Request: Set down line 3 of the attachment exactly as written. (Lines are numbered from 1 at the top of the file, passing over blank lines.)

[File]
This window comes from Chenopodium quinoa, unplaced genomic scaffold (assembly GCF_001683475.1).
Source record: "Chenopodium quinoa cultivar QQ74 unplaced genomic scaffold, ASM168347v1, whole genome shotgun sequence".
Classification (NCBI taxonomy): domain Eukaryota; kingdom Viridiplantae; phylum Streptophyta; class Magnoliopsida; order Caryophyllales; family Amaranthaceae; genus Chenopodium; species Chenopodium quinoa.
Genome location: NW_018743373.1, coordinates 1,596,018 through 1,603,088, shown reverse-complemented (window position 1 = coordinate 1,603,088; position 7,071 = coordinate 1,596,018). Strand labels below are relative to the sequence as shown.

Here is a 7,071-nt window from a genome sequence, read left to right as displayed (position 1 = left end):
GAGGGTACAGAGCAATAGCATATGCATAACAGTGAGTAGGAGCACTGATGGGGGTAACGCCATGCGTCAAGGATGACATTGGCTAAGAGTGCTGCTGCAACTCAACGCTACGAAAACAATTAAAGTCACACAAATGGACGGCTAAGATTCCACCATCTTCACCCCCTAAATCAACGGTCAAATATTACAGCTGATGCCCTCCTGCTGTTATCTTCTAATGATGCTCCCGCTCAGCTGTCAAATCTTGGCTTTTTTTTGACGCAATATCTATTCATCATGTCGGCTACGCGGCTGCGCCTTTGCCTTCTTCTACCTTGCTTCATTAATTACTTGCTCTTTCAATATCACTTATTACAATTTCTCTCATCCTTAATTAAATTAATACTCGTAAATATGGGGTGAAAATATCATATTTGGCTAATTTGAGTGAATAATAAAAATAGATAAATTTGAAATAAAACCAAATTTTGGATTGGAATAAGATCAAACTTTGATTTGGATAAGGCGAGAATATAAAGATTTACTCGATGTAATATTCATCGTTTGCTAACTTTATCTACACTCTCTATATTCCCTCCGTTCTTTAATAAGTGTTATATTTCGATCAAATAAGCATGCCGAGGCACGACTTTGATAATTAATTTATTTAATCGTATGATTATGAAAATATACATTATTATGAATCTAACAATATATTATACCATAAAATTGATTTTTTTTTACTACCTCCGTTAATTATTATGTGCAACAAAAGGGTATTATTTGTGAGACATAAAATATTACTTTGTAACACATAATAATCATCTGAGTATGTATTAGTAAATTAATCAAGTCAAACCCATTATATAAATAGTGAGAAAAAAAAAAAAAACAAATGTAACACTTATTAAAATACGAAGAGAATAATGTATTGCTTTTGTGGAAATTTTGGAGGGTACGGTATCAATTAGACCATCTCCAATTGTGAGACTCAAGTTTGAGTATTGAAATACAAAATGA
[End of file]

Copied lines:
Classification (NCBI taxonomy): domain Eukaryota; kingdom Viridiplantae; phylum Streptophyta; class Magnoliopsida; order Caryophyllales; family Amaranthaceae; genus Chenopodium; species Chenopodium quinoa.